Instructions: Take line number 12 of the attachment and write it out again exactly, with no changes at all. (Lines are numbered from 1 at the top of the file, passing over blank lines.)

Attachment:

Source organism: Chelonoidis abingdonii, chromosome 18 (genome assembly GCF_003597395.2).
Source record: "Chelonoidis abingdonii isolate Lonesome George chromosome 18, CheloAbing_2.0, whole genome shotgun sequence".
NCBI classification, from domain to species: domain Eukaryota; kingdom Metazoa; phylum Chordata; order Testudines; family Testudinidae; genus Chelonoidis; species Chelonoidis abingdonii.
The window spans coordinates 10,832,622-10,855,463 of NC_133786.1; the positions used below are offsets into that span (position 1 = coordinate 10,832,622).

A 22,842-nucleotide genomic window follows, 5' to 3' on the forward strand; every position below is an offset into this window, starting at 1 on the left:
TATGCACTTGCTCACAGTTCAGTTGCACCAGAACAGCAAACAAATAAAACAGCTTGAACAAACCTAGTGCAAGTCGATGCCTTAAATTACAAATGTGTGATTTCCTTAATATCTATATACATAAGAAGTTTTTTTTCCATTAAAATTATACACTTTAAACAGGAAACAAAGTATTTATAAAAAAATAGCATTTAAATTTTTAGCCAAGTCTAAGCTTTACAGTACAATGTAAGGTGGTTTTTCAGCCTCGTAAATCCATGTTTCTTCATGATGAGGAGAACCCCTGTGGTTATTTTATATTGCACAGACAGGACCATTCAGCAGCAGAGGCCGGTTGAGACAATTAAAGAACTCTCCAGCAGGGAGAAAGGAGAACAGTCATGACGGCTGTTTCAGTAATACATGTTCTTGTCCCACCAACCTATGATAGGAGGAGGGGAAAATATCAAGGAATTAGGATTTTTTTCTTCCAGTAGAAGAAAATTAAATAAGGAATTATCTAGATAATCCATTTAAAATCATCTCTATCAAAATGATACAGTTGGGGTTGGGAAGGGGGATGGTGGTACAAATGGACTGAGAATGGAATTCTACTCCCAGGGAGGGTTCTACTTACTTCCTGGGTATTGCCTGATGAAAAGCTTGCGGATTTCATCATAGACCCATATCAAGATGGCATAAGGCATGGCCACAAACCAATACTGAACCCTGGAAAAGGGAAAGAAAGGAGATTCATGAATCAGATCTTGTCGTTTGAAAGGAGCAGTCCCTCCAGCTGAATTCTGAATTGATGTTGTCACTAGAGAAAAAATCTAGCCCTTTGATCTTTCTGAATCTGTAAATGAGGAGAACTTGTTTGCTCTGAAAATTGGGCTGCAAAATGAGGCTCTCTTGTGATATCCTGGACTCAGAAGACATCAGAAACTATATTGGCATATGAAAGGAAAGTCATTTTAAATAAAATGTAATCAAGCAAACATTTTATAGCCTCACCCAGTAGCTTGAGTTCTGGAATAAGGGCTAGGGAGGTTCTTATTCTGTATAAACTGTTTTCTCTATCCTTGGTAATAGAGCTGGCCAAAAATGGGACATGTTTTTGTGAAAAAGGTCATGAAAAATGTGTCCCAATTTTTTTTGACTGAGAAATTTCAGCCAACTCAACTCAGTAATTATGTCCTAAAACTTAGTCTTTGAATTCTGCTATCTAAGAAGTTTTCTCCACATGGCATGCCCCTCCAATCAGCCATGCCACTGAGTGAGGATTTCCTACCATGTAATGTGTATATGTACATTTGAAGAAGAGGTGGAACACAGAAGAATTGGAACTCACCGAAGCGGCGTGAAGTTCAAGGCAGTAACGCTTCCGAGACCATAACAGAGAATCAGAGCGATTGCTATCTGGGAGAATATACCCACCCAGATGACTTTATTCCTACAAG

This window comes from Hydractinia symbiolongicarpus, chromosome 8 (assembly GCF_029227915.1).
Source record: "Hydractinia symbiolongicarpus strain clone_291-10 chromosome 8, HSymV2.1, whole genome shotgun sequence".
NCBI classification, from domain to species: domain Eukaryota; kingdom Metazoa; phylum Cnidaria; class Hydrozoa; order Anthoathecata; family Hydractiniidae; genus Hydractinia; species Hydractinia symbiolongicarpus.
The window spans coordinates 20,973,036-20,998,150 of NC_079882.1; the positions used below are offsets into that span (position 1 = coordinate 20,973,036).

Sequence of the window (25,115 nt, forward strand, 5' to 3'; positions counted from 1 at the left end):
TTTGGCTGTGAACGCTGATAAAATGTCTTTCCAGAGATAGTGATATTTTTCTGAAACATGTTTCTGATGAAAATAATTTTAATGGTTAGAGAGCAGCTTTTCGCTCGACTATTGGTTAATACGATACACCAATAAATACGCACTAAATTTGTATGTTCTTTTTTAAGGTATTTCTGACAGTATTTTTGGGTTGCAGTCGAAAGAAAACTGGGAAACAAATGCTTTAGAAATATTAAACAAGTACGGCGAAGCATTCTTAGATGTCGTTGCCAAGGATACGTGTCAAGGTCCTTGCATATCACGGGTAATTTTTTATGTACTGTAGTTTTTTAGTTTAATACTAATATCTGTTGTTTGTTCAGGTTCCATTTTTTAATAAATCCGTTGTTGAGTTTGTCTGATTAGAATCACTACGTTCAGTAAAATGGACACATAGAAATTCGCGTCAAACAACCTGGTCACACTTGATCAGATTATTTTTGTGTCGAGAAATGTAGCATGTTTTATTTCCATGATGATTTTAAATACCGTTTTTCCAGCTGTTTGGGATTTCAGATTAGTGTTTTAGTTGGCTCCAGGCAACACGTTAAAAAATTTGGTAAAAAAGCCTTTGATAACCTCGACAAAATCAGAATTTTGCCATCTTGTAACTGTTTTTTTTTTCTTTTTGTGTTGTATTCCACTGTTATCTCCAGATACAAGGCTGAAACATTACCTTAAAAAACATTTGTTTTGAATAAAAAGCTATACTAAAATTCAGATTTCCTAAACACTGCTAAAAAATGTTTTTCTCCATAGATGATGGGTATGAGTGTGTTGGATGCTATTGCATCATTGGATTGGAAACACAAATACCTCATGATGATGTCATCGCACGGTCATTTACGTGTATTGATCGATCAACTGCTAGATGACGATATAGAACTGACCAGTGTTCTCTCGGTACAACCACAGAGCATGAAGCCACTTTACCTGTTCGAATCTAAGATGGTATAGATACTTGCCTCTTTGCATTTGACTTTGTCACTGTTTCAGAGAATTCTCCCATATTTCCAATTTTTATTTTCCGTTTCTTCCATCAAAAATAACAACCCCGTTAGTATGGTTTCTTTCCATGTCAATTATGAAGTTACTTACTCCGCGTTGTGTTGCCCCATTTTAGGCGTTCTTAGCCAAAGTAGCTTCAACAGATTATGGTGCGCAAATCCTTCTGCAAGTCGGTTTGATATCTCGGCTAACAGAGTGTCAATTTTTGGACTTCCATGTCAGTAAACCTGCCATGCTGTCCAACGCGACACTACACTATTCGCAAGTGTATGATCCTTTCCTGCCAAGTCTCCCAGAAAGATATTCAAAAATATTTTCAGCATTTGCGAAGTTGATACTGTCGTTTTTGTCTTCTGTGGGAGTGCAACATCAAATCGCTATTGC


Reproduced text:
TTTGGCTGTGAACGCTGATAAAATGTCTTTCCAGAGATAGTGATATTTTTCTGAAACATGTTTCTGATGAAAATAATTTTAATGGTTAGAGAGCAGCTTTTCGCTCGACTATTGGTTAATACGATACACCAATAAATACGCACTAAATTTGTATGTTCTTTTTTAAGGTATTTCTGACAGTATTTTTGGGTTGCAGTCGAAAGAAAACTGGGAAACAAATGCTTTAGAAATATTAAACAAGTACGGCGAAGCATTCTTAGATGTCGTTGCCAAGGATACGTGTCAAGGTCCTTGCATATCACGGGTAATTTTTTATGTACTGTAGTTTTTTAGTTTAATACTAATATCTGTTGTTTGTTCAGGTTCCATTTTTTAATAAATCCGTTGTTGAGTTTGTCTGATTAGAATCACTACGTTCAGTAAAATGGACACATAGAAATTCGCGTCAAACAACCTGGTCACACTTGATCAGATTATTTTTGTGTCGAGAAATGTAGCATGTTTTATTTCCATGATGATTTTAAATACCGTTTTTCCAGCTGTTTGGGATTTCAGATTAGTGTTTTAGTTGGCTCCAGGCAACACGTTAAAAAATTTGGTAAAAAAGCCTTTGATAACCTCGACAAAATCAGAATTTTGCCATCTTGTAACTGTTTTTTTTTTCTTTTTGTGTTGTATTCCACTGTTATCTCCAGATACAAGGCTGAAACATTACCTTAAAAAACATTTGTTTTGAATAAAAAGCTATACTAAAATTCAGATTTCCTAAACACTGCTAAAAAATGTTTTTCTCCATAGATGATGGGTATGAGTGTGTTGGATGCTATTGCATCATTGGATTGGAAACACAAATACCTCATGATGATGTCATCGCACGGTCATTTACGTGTATTGATCGATCAACTGCTAGATGACGATATAGAACTGACCAGTGTTCTCTCGGTACAACCACAGAGCATGAAGCCACTTTACCTGTTCGAATCTAAGATGGTATAGATACTTGCCTCTTTGCATTTGACTTTGTCACTGTTTCAGAGAATTCTCCCATATTTCCAATTTTTATTTTCCGTTTCTTCCATCAAAAATAACAACCCCGTTAGTATGGTTTCTTTCCATGTCAATTATGAAGTTACTTACTCCGCGTTGTGTTGCCCCATTTTAGGCGTTCTTAGCCAAAGTAGCTTCAACAGATTATGGTGCGCAAATCCTTCTGCAAGTCGGTTTGATATCTCGGCTAACAGAGTGTCAATTTTTGGACTTCCATGTCAGTAAACCTGCCATGCTGTCCAACGCGACACTACACTATTCGCAAGTGTATGATCCTTTCCTGCCAAGTCTCCCAGAAAGATATTCAAAAATATTTTCAGCATTTGCGAAGTTGATACTGTCGTTTTTGTCTTCTGTGGGAGTGCAACATCAAATCGCTATTGC